Most of the movies that were adapted from novels nowadays do not really stay faithful to the book itself. Some even alter entire stories completely. It is not surprising when fans are utterly disappointed and walk out of theaters angry. And that’s the trend. No matter how big the budget is or how “cool” the digital effects are, it actually all boils down to the story. And that’s it.
However, once in a while, a great film based on a book comes out. This century, that film is J.R.R Tolkien’s “Lord of the Rings”, the story that arguably started the fantasy myth of heroes, elves and other races. Directed by Peter Jackson, the film, hands down, has been very faithful to what LotR fans has come to love and cherish for several decades. Yet, on another perspective, people who know nothing about the book will be able to understand and appreciate the movie version. And when they read the books, like what most people do after watching film adaptations, they wouldn't be confused on the events that unfold. Instead, they would say, “Ah, I saw this part….”
On to the film proper, LotR started with Fellowship of the Ring; followed by The Two Towers and was ended by The Return of the King. The first movie, Fellowship of the Ring, introduces us to the characters and the story as a whole. The second one, The Two Towers, builds up tension of the story and gives the audience a clue on what can be expected on the next movie.
The last one, Return of the King, hits the climax of the story and gives audiences a breather during the ending. All throughout these three films, the cinematic's, digital effects and sounds are superb. Peter Jackson and the team did an excellent job of setting the right ambiance and mood. The characters each have their own shining moment in which the actors portrayed them excellently. Believe me, this is one movie you don't want to miss.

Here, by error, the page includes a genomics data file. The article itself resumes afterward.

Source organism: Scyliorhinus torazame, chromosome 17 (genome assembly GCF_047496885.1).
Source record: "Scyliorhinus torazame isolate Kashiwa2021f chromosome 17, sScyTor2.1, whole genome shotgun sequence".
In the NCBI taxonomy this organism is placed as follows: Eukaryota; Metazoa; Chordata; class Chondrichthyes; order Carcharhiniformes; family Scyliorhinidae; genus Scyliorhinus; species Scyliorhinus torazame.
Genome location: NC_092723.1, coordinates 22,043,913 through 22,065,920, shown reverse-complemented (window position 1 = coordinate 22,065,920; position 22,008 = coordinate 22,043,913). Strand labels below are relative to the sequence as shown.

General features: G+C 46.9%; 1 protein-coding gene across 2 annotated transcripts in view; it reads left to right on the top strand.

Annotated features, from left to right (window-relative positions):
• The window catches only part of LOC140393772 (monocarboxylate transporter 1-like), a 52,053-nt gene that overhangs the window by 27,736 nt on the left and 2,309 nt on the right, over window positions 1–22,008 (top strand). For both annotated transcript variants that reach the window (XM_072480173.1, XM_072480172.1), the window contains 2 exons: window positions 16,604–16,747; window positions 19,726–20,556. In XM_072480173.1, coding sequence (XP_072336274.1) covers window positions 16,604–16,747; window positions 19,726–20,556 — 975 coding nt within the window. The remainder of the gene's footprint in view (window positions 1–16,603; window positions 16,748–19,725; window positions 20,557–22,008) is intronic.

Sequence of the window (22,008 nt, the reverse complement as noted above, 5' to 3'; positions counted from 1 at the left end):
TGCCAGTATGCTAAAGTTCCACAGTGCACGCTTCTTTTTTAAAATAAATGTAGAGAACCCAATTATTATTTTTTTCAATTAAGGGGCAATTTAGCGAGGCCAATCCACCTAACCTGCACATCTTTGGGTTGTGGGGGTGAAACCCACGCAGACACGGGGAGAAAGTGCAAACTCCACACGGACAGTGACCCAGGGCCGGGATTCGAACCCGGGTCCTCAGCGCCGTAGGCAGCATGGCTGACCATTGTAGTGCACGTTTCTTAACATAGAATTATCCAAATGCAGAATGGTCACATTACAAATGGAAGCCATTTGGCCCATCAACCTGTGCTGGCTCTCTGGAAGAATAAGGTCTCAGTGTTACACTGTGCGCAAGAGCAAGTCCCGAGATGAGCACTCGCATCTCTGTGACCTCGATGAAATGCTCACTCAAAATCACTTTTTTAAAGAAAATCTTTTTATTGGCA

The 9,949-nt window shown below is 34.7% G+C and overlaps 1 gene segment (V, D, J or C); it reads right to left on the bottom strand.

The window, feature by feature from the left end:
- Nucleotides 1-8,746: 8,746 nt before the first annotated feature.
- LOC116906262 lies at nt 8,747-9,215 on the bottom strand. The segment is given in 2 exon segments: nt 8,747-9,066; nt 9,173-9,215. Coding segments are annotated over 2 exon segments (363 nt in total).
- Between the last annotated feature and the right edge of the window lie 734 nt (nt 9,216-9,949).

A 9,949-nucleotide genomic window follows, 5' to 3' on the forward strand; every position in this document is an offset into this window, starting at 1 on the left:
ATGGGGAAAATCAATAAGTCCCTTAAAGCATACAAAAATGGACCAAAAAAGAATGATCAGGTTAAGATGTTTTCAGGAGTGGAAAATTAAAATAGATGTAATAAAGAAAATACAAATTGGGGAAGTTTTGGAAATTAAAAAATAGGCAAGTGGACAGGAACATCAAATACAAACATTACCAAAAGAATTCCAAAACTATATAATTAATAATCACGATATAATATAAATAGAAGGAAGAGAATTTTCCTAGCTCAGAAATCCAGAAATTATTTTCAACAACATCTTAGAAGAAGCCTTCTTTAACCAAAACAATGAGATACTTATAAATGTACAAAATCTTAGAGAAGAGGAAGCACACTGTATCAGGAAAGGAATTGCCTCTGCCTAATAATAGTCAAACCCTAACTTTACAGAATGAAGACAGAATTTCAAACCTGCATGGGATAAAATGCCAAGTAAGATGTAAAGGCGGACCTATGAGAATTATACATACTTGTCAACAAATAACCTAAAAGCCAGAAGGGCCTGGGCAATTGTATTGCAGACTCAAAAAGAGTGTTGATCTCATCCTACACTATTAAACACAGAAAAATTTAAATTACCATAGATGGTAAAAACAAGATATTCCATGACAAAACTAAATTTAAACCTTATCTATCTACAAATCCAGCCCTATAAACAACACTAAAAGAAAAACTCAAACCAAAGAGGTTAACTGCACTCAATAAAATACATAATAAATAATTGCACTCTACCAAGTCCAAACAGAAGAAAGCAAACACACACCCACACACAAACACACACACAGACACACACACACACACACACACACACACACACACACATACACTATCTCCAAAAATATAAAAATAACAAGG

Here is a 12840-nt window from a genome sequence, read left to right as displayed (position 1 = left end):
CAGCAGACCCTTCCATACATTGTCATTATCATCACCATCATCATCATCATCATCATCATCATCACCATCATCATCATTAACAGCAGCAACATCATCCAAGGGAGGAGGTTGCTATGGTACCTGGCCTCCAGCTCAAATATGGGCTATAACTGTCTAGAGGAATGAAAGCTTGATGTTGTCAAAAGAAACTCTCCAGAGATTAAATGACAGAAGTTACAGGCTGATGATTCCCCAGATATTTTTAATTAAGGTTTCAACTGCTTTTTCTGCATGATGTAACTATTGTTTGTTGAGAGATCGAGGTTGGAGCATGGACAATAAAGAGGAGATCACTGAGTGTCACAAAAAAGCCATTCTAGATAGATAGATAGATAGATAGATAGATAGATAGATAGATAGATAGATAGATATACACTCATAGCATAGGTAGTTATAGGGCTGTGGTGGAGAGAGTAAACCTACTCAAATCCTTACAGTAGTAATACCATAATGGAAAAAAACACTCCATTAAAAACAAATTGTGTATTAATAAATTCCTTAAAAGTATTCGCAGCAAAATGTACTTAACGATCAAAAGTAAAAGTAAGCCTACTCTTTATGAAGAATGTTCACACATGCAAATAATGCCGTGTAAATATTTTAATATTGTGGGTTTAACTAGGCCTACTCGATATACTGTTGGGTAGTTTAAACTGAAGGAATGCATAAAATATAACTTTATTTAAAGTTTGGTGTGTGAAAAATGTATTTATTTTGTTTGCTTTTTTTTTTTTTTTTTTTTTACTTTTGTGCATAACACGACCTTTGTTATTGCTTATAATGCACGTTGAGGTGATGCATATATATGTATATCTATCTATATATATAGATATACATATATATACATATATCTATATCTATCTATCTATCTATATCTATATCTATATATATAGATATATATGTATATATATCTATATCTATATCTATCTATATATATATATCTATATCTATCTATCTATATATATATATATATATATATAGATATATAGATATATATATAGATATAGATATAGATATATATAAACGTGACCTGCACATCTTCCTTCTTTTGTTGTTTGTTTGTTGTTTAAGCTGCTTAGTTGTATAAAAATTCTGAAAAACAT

The story, sets, costumes & FX are so rich, you'll have to see the film several times to absorb everything. The unspoiled New Zealand locales are spectacular, providing a variety of environments to represent the different settings on the characters' journey. The location sets are imaginative, detailed & weathered, adding to their believability, while the studio sets match them in meticulousness. The costumes are at once familiar & strange, drawing on both the medievil & the fantastic, but more important, they're also functional & practical. The music by Howard Shore is appropriately sweeping, Celtic & folky in keeping with the novel, although it lacks the memorable themes of John Williams or Jerry Goldsmith, but neither would commit a year or more to a 3 picture project. The FX are as they should be, unobtrusive & unnoticed most of the time, there only to support the story not draw attention away from it as in most Hollywood movies which try to coverup illogical plots & bad acting.